Last month we celebrated Mother’s Day. Social media was filled with kind words, and beautiful pictures of people celebrating phenomenal women in their life. It was a very special day, to see mothers all over the world be celebrated and shown appreciation.
I noticed that many mothers said that they’d love to just spend the day relaxing without interruption and be freed from the day-to-day responsibilities of mothering.
Mothering is hard work, and you deserve a break more frequently than just once a year.Tweet
Having child-free time is important for every parent. For those of us who do not have children yet, we may take for granted the amount of free time we have. In today’s blog post we are going to discuss the importance for each parent to have child-free time.
What is Child-Free Time
The time that you carve away to focus on yourself or your relationships aside from your role as a parent. Ultimately, it is a way to practice self-care.
Having child-free time comes with so many benefits, included but not limited to:
- Better concentration
- Less stress
- More empathic parenting
- Ability to aide in the reduction of symptoms related to depression and anxiety
- Overall improved mental state
You might enjoy reading: The Key to Getting a Strong-willed Child to Listen
How Often Should I have Child-Free Time
There isn’t a rule on how often one should practice child-free time. Once a week sounds lovely, but not everyone has that luxury. If you can aim for at least once a month, you’re doing great.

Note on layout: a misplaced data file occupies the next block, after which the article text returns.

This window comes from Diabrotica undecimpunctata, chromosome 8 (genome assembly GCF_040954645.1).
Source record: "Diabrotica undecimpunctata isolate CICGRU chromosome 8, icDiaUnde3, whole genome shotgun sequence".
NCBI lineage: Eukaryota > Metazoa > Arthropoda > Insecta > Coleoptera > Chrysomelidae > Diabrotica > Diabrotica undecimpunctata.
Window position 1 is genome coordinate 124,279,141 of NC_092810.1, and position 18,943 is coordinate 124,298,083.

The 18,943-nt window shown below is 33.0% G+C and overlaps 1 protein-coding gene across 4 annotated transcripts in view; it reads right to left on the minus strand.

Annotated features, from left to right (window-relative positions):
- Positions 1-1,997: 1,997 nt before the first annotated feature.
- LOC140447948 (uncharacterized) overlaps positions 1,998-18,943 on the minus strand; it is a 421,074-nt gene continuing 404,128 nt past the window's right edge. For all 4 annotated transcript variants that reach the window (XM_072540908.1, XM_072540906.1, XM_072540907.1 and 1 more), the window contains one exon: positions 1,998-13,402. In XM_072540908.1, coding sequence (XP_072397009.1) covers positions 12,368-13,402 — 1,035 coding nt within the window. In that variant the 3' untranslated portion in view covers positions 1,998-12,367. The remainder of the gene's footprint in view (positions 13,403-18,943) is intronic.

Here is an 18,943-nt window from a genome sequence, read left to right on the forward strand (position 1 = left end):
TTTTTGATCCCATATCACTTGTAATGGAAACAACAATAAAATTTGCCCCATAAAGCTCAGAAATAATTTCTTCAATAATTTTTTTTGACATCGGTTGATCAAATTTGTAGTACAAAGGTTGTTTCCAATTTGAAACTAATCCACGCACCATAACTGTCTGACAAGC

Small Ways to Get Child-Free Time Each Day
-Taking a relaxing bath or shower
-Having a cup of coffee or tea while children are sleeping
– Enjoying a chapter in a book or short podcast
– Taking a walk or going for a run
– Meditating for 5 minutes before entering your home after work
– Scheduling a date night or time with friends
Often time we can feel guilty for scheduling, wanting or looking forward to time away from our children. In the beginning, when starting a routine of child-free time its key to acknowledge those feelings of guilt and then begin to remember why you’re practicing self-care in that way. More often than not, having an hour or so away from our children each week can lead to a better relationship because you are more focused and attuned to their needs, simply because you were attuned to your own.
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Disclaimer: This blog post and website is for educational and/or informational purposes only and includes a lot of my personal opinion. This blog post and website does not substitute a therapeutic relationship with a licensed counselor.
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